Letter: Police officer’s personality doesn’t matter

In response to Bill Richardson’s July 23 letter to the editor.
How does it matter who Officer Stewart Ferrin was in person?

I read Bill Richardson’s viewpoint with interest — particularly because he speaks from a paternalistic viewpoint, being a cop himself. Nonetheless my knee-jerk reaction to his letter was: How in the world does it matter what kind of *person* Officer Stewart Ferrin was?

As a layperson who watched the public video with alarm, the question of what Ferrin was as a child was about the last one on my mind. Instead,my first thought was (rightly or wrongly) — what kind of policeman arrests a person for jaywalking? Indeed, *all* the viewpoints I read thereafter expressed support for either Ore or Ferrin; not one wondered about the personality of either.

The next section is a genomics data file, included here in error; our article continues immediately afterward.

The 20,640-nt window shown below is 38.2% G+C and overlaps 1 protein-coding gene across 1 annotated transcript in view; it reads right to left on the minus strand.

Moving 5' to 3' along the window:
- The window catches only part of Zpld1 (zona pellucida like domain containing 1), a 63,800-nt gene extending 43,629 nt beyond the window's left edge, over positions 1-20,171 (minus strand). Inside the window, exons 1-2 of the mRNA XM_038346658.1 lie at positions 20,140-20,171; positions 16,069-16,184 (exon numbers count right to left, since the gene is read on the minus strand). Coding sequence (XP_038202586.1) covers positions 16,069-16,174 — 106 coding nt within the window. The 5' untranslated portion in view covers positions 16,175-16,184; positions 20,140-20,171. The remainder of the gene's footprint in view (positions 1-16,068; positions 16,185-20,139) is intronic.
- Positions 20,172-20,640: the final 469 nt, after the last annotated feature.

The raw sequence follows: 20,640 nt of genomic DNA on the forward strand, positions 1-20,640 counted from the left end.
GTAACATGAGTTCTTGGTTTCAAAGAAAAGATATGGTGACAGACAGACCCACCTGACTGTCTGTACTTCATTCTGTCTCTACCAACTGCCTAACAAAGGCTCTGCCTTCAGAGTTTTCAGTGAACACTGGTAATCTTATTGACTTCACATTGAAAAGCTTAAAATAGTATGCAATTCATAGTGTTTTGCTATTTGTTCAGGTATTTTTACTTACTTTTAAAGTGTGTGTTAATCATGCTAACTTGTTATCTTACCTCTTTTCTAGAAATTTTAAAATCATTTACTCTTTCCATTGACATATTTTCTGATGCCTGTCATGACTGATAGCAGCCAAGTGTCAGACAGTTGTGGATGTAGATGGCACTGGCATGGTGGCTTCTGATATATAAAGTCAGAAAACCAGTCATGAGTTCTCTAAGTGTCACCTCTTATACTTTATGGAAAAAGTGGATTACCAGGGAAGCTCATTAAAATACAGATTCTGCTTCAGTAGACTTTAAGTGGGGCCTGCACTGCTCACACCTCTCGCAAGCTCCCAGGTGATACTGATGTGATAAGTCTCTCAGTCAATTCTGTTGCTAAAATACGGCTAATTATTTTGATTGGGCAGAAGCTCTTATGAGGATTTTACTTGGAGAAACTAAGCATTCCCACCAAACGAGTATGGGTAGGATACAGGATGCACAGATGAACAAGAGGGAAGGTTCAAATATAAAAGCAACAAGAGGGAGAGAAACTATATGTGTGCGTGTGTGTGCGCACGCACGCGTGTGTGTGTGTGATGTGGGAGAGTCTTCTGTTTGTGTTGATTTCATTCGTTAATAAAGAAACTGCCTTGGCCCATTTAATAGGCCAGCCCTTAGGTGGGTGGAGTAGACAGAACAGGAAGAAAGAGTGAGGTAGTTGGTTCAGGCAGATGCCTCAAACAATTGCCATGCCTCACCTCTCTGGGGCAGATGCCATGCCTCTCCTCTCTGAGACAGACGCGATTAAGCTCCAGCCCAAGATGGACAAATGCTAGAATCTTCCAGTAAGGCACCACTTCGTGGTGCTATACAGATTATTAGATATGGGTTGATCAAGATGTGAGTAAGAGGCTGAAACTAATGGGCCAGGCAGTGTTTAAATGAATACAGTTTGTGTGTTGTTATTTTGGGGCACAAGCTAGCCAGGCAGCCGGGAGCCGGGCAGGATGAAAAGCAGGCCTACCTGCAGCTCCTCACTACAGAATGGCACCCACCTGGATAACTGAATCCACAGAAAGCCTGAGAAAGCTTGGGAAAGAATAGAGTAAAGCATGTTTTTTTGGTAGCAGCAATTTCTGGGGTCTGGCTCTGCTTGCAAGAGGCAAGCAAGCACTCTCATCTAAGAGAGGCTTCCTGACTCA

Richardson should understand that there’s a difference between a cop’s public, professional face and his private one — which Richardson has taken pains to show us. As a cop himself, Richardson should understand that a cop is judged quickly and harshly by the public (rightly or not), based on a single act; this kind of judgement is an unavoidable “professional hazard” of policing. When Ore got pulled over for jaywalking, did the fact that she (presumably) wrote poetry as a child, and was very “into” literature come to her defence? Richardson seems to blithely advance the same kind of position in his favor.

Also, the fact that the Provost expressed his support for Professor Ore is but natural, the same way as Richardson expresses *his* support of his own professional brethren. The Provost, no matter how well trained in science, is but a human being in the final analysis — just like Richardson. Finally, the fact that he would prefer to leave his child with Ferrin, rather than Ore is little more than his own opinion; for the record, I’d prefer exactly the reverse.

Ganesh Kumar

Doctoral student